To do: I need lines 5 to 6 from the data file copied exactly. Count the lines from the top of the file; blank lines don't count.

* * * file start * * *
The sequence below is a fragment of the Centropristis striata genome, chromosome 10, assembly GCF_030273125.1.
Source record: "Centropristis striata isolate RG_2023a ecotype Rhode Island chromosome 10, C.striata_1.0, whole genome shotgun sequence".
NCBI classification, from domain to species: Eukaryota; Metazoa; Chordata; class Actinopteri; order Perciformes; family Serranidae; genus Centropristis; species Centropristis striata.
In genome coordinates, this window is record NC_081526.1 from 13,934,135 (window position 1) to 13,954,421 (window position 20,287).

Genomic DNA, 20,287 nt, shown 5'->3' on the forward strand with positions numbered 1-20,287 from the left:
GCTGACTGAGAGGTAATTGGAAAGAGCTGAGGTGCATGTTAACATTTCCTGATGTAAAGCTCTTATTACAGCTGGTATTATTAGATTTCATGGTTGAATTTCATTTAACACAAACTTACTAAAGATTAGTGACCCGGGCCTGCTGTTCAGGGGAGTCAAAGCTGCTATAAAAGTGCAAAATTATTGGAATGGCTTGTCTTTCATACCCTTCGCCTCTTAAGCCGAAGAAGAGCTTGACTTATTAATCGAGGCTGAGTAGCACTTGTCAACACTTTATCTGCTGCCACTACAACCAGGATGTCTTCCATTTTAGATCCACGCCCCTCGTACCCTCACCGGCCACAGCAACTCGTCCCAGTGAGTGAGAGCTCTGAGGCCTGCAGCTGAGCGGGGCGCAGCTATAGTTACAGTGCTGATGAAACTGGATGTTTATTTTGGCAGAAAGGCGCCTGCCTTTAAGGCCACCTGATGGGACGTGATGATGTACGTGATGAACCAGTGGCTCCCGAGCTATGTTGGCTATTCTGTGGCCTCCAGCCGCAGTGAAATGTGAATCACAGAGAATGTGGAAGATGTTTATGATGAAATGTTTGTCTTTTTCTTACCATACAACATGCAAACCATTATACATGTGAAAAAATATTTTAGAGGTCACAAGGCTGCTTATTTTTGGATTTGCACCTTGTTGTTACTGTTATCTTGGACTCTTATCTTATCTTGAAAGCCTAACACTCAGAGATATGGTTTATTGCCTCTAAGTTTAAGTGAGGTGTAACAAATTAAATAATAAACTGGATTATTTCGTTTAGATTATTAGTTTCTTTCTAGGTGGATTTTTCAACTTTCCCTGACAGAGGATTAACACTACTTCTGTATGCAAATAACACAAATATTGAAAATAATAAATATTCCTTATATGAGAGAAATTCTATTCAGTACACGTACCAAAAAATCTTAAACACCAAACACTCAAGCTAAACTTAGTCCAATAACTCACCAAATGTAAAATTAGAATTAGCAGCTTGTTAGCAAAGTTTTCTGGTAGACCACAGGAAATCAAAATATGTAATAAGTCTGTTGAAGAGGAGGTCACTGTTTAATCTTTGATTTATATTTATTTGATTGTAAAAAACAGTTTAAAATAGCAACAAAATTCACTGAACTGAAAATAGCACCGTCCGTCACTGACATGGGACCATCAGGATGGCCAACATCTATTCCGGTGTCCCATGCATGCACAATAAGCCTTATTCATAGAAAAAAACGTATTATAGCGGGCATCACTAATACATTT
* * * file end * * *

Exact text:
Genomic DNA, 20,287 nt, shown 5'->3' on the forward strand with positions numbered 1-20,287 from the left:
GCTGACTGAGAGGTAATTGGAAAGAGCTGAGGTGCATGTTAACATTTCCTGATGTAAAGCTCTTATTACAGCTGGTATTATTAGATTTCATGGTTGAATTTCATTTAACACAAACTTACTAAAGATTAGTGACCCGGGCCTGCTGTTCAGGGGAGTCAAAGCTGCTATAAAAGTGCAAAATTATTGGAATGGCTTGTCTTTCATACCCTTCGCCTCTTAAGCCGAAGAAGAGCTTGACTTATTAATCGAGGCTGAGTAGCACTTGTCAACACTTTATCTGCTGCCACTACAACCAGGATGTCTTCCATTTTAGATCCACGCCCCTCGTACCCTCACCGGCCACAGCAACTCGTCCCAGTGAGTGAGAGCTCTGAGGCCTGCAGCTGAGCGGGGCGCAGCTATAGTTACAGTGCTGATGAAACTGGATGTTTATTTTGGCAGAAAGGCGCCTGCCTTTAAGGCCACCTGATGGGACGTGATGATGTACGTGATGAACCAGTGGCTCCCGAGCTATGTTGGCTATTCTGTGGCCTCCAGCCGCAGTGAAATGTGAATCACAGAGAATGTGGAAGATGTTTATGATGAAATGTTTGTCTTTTTCTTACCATACAACATGCAAACCATTATACATGTGAAAAAATATTTTAGAGGTCACAAGGCTGCTTATTTTTGGATTTGCACCTTGTTGTTACTGTTATCTTGGACTCTTATCTTATCTTGAAAGCCTAACACTCAGAGATATGGTTTATTGCCTCTAAGTTTAAGTGAGGTGTAACAAATTAAATAATAAACTGGATTATTTCGTTTAGATTATTAGTTTCTTTCTAGGTGGATTTTTCAACTTTCCCTGACAGAGGATTAACACTACTTCTGTATGCAAATAACACAAATATTGAAAATAATAAATATTCCTTATATGAGAGAAATTCTATTCAGTACACGTACCAAAAAATCTTAAACACCAAACACTCAAGCTAAACTTAGTCCAATAACTCACCAAATGTAAAATTAGAATTAGCAGCTTGTTAGCAAAGTTTTCTGGTAGACCACAGGAAATCAAAATATGTAATAAGTCTGTTGAAGAGGAGGTCACTGTTTAATCTTTGATTTATATTTATTTGATTGTAAAAAACAGTTTAAAATAGCAACAAAATTCACTGAACTGAAAATAGCACCGTCCGTCACTGACATGGGACCATCAGGATGGCCAACATCTATTCCGGTGTCCCATGCATGCACAATAAGCCTTATTCATAGAAAAAAACGTATTATAGCGGGCATCACTAATACATTT